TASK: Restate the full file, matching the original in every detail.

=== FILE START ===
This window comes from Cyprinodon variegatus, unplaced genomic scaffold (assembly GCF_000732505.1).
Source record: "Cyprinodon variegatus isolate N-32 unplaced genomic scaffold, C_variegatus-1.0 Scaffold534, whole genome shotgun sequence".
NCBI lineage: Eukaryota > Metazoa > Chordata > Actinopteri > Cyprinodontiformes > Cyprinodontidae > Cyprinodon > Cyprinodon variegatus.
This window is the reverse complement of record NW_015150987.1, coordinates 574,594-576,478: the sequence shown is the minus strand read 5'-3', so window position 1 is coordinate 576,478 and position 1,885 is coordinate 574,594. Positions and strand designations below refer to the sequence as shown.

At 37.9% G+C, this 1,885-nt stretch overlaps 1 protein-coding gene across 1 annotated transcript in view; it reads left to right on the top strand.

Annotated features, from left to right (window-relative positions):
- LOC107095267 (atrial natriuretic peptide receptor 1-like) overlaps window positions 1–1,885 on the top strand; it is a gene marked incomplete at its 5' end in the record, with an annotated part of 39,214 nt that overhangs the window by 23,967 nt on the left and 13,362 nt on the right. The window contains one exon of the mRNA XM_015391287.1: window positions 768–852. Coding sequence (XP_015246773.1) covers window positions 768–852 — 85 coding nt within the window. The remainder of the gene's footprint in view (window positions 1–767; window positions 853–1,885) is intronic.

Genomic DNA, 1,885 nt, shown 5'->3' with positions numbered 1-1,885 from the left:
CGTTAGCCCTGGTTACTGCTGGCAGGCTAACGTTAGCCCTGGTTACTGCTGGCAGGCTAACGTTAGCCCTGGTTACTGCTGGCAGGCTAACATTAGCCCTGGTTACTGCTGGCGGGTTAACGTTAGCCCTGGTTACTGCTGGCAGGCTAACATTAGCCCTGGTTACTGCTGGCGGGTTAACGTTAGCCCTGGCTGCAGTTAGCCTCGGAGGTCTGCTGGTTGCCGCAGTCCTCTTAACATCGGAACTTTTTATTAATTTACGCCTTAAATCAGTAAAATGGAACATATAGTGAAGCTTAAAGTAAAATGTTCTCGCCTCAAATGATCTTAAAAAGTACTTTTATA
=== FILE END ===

This window comes from Cyprinodon variegatus, unplaced genomic scaffold (assembly GCF_000732505.1).
Source record: "Cyprinodon variegatus isolate N-32 unplaced genomic scaffold, C_variegatus-1.0 Scaffold534, whole genome shotgun sequence".
NCBI lineage: Eukaryota > Metazoa > Chordata > Actinopteri > Cyprinodontiformes > Cyprinodontidae > Cyprinodon > Cyprinodon variegatus.
This window is the reverse complement of record NW_015150987.1, coordinates 574,594-576,478: the sequence shown is the minus strand read 5'-3', so window position 1 is coordinate 576,478 and position 1,885 is coordinate 574,594. Positions and strand designations below refer to the sequence as shown.

At 37.9% G+C, this 1,885-nt stretch overlaps 1 protein-coding gene across 1 annotated transcript in view; it reads left to right on the top strand.

Annotated features, from left to right (window-relative positions):
- LOC107095267 (atrial natriuretic peptide receptor 1-like) overlaps window positions 1–1,885 on the top strand; it is a gene marked incomplete at its 5' end in the record, with an annotated part of 39,214 nt that overhangs the window by 23,967 nt on the left and 13,362 nt on the right. The window contains one exon of the mRNA XM_015391287.1: window positions 768–852. Coding sequence (XP_015246773.1) covers window positions 768–852 — 85 coding nt within the window. The remainder of the gene's footprint in view (window positions 1–767; window positions 853–1,885) is intronic.

Genomic DNA, 1,885 nt, shown 5'->3' with positions numbered 1-1,885 from the left:
CGTTAGCCCTGGTTACTGCTGGCAGGCTAACGTTAGCCCTGGTTACTGCTGGCAGGCTAACGTTAGCCCTGGTTACTGCTGGCAGGCTAACATTAGCCCTGGTTACTGCTGGCGGGTTAACGTTAGCCCTGGTTACTGCTGGCAGGCTAACATTAGCCCTGGTTACTGCTGGCGGGTTAACGTTAGCCCTGGCTGCAGTTAGCCTCGGAGGTCTGCTGGTTGCCGCAGTCCTCTTAACATCGGAACTTTTTATTAATTTACGCCTTAAATCAGTAAAATGGAACATATAGTGAAGCTTAAAGTAAAATGTTCTCGCCTCAAATGATCTTAAAAAGTACTTTTATA